Beats revolutionized the headphone sedulity when they came on the request in 2008. For the first time, music suckers were offered an option that concentrated on style without compromising on audio quality. They have exploded in popularity in the times since and have been worn by cornucopia of megastar directors and Anchorpeople. But are Beats good for DJing?
Any Beats headphones can be used for DJing still, as there are several models, some are more suitable than others. The Beats EP most nearly resembles the sedulity standard, on- observance MC headphones while theover- observance Beats Studio model are also suitable for DJing. Indeed with their slight tuning bias towards bass.

There are other factors involved, and models that are less suitable so I ’m going to cover them inclusively. Starting by answering …

Are Beats HEADFONE EP Good for DJing?

Beats noway used to be a really doable option for Anchorpeople due to the way they were EQ ’d. Which meant they were tuned to be bass heavy. This is largely because they were n’t specifically designed for Anchorpeople, rather they were meant for general consumers.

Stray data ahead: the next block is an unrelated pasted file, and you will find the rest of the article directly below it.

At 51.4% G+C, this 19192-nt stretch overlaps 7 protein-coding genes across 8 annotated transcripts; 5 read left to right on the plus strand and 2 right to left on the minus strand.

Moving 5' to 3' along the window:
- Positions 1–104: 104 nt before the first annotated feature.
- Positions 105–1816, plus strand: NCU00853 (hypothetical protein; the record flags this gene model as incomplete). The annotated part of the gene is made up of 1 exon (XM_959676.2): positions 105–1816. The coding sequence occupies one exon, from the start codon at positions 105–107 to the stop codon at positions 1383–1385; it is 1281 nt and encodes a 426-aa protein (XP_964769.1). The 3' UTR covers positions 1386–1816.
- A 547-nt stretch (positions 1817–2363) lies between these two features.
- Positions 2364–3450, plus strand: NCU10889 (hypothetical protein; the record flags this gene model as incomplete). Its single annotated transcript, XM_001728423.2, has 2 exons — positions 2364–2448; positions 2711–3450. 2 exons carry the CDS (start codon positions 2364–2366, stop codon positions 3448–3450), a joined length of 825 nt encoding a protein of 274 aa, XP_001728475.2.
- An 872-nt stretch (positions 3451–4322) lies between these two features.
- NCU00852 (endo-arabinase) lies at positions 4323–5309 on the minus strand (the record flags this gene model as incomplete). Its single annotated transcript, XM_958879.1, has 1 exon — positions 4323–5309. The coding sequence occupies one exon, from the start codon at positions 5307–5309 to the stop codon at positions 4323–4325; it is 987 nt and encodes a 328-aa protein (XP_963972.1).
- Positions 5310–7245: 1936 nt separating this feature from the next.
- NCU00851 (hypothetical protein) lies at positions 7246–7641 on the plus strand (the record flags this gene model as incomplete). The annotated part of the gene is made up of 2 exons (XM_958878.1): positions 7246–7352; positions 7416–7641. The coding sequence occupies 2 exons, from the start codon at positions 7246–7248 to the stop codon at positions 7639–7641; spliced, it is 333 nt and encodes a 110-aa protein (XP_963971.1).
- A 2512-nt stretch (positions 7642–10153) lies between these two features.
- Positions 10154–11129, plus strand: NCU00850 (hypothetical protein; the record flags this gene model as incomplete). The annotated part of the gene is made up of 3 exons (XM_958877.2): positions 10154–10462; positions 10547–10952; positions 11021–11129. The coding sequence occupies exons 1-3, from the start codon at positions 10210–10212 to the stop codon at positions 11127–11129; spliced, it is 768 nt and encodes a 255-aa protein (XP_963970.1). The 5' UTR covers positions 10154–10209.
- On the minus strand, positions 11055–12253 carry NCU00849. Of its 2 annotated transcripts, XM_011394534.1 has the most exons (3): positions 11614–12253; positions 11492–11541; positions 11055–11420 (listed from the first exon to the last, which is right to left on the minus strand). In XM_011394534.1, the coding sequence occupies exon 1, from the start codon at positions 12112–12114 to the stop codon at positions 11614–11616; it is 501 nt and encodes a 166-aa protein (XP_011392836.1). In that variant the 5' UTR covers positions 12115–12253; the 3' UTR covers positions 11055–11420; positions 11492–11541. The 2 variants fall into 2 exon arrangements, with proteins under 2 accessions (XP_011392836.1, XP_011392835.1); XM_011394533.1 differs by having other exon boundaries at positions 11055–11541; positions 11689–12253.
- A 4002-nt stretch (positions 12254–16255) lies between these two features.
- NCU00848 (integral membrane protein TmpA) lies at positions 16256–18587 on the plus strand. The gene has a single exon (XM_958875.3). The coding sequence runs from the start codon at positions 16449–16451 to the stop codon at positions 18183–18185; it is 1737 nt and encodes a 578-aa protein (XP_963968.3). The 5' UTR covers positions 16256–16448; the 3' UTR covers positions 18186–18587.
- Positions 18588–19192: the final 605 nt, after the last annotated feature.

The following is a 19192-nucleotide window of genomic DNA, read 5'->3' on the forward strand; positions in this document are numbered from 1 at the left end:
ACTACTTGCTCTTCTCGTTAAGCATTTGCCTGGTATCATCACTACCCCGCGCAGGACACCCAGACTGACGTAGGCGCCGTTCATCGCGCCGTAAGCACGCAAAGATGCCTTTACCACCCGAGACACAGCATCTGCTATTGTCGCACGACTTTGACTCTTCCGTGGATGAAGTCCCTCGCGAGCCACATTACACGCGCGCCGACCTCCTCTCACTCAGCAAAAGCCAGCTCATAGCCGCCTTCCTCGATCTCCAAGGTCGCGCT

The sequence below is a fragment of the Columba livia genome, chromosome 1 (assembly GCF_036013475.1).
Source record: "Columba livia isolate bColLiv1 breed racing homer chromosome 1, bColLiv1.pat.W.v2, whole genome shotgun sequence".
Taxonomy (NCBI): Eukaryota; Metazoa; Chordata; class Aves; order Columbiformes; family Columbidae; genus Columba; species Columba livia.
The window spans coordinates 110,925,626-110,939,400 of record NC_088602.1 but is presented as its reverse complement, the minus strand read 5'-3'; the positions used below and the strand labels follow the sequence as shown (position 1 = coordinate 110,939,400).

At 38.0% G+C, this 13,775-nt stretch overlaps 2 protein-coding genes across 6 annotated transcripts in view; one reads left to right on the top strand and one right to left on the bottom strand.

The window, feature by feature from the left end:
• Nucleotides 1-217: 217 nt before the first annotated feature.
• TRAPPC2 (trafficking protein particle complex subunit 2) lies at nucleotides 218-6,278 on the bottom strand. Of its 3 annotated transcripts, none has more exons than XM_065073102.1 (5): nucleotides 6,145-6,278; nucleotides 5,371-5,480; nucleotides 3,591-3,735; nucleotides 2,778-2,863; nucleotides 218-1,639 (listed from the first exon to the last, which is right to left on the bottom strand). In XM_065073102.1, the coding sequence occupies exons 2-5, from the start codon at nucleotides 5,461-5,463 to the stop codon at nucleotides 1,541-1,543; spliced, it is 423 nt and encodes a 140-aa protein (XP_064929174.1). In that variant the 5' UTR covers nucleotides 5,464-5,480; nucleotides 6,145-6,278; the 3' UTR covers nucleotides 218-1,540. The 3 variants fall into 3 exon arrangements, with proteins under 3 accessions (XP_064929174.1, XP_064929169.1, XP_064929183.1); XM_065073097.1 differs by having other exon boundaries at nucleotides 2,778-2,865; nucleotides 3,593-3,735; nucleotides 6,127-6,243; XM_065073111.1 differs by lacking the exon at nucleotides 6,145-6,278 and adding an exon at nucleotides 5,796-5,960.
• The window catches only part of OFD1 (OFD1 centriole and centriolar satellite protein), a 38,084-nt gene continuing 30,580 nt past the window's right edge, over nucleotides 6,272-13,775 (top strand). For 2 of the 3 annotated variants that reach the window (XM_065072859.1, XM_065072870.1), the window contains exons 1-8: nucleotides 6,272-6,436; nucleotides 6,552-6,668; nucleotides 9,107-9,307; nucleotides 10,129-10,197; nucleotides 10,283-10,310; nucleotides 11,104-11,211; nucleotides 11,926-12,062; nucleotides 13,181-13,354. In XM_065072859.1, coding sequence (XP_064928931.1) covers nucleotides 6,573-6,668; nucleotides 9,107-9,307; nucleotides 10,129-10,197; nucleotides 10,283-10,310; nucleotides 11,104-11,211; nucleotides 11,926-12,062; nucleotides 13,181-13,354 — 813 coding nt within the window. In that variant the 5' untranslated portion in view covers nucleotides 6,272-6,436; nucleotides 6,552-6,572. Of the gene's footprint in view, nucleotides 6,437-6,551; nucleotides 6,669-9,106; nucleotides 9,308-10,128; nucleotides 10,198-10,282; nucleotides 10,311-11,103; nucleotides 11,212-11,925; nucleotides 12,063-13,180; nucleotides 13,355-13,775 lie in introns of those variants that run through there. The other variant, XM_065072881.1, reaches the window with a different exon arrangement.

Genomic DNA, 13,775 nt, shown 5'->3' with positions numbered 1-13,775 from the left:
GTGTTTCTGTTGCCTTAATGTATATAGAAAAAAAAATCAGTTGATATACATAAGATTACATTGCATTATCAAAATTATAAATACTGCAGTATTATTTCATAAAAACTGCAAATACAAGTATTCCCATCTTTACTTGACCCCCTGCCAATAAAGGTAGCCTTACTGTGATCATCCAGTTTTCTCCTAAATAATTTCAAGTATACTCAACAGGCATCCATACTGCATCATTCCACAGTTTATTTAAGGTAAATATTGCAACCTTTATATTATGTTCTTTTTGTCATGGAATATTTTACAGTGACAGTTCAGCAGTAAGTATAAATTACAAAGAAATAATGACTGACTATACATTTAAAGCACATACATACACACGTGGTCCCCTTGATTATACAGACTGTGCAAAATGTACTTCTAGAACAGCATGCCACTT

A MC does n’t want to add spare color to their tracks (i.e a boosted bass), they need to be suitable to hear accurate sound replication. This way they can hear exactly what the cult is going to hear.

Thankfully the bottommost duplications of Beats have neutral sound tuning, meaning that they no longer boost the bass. This is infinitely more suitable for DJing from a deals perspective.

So Are Beats EP Headphones a Good Choice for DJing?

Where the Beats EP headphones might not be so suitable for DJing is in their focus on style and minimalism.

They do n’t feature the heavyweight factors and make quality demanded to repel the stresses of DJing. Ideally, they should be suitable to stand up to the pressures of touring and gigging. This is where they are most likely to get damaged by being thrown in bags and carried between gigs.

This would n’t inevitably be a problem if the factors were exchangeable. But the headphone pads, drivers and headband are all principally one sealed unit. Meaning you can’t replace any one part inclusively.

That means if the wiring or one of the drivers go in one observance. You ’re looking at having to buy an entirely new set of headphones.